We are providing you with an overview of the updates to the 2020 IRS limits and how they will change from 2019. You can find a complete overview of the changes by visiting the IRS Notice 2019-59.

 2020 IRS Limits Affecting Qualified Plans & IRA's

PLAN LIMITS

2020

2019

Traditional/Roth IRA Limit

$6000

$6,000

Traditional/Roth IRA Catch-Up Contribution Limit

$1,000

$1,000

SIMPLE Maximum Annual Elective Deferral Limit

$13,500

$13,000

SIMPLE 401(k) or SIMPLE IRA Catch-Up Contribution Limit

$3,000

$3,000

401(k)/403(b) Elective Deferral Limit

$19,500

$19,000

401(k)/403(b)/Catch-up Limit

$6,500

$6,000

Defined Benefit Plan Dollar Limit

$230,000

$225,000

Defined Contribution Plan Limit

$57,000

$56,000

Annual Compensation Limit

$285,000

$280,000

Highly-Compensated Employee Limit

 

$130,000

 

 

$125,000

 

Key Employee Officer Limit

$185,000

$180,000

Social Security Taxable Wage Base

$137,700

$132,900

 

We have some key takeaways that should be reviewed. You may benefit by increasing your contributions for 2020.

  • The Traditional and Roth IRA deferral limits will remain the same at $6,000. 
  • There were no changes to the catch-up contributions for IRA’s, it remains at $1,000.
  • The 401(k) elective deferral limit was raised to $19,500. Be sure, if your intention is to max out, that you have the correct deferral percentage elected.
  • Keep in mind that catch-up contribution limits for employees 50 and over who participate in 401(k), 403(b), most 457 plans and the federal governments Thrift Savings Plan has also changed to $6500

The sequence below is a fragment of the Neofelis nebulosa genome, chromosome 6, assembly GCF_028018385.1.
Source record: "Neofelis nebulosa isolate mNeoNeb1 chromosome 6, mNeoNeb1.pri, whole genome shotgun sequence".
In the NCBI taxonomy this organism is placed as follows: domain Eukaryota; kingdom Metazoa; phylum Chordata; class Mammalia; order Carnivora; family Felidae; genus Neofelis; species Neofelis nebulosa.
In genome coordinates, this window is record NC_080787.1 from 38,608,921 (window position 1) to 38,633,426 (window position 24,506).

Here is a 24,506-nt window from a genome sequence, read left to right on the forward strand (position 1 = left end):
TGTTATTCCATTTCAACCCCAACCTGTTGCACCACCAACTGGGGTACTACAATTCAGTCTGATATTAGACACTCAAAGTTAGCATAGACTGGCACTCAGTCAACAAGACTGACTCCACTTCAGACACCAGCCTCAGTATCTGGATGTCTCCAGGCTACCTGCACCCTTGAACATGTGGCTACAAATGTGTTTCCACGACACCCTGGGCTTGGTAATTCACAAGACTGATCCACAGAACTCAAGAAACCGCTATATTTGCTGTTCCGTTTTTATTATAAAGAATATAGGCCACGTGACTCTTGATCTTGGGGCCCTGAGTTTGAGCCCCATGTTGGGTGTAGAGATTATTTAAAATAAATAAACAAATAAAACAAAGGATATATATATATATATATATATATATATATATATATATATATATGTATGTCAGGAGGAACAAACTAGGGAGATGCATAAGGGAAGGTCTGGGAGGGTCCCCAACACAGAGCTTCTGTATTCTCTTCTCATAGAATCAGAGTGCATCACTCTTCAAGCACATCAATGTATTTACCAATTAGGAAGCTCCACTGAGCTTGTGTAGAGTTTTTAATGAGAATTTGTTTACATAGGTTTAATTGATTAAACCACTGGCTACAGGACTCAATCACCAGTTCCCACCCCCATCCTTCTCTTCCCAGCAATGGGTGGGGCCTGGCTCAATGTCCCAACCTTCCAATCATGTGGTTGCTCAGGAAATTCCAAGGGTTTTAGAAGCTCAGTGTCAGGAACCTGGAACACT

• The SIMPLE maximum has been increased from $13,000 to $13,500.
  • Catch-up contribution limits for employees 50 and over who participate in a SIMPLE 401(k) or SIMPLE IRA remains unchanged at $3,000.
  • Those that maintain or participate in a Defined Contribution or Defined Benefit plan will want to be familiar with the new dollar, plan, annual compensation, highly compensated employee and key employee limits.
  • The social security wage base has been increased from $132,900 to $137,700. People who earn more than $132,900 will be contributing more to social security than they have in the past. Those beneath that threshold will not see any change in the coming year.

Be sure to discuss these changes with your financial professional and CPA. You may need to make some adjustments to your deferral strategy based upon the new limits released for 2020. It is important to make sure, especially if your intentions are to maximize your contributions, that you are contributing what you need to on an ongoing basis in order to max out your allowable contributions.

We would be happy to answer any questions you may have regarding these changes and how they may impact you. In addition, we would be happy to discuss the benefits of implementing a retirement plan for your business or a retirement account for you personally. Feel free to contact us, Mitlin Financial, at (844) 4-MITLIN x12 if you or someone you know needs assistance in this area.

This article represents the opinion of Mitlin Financial Inc. It should not be construed as providing investment, legal and/or tax advice.

More Articles ...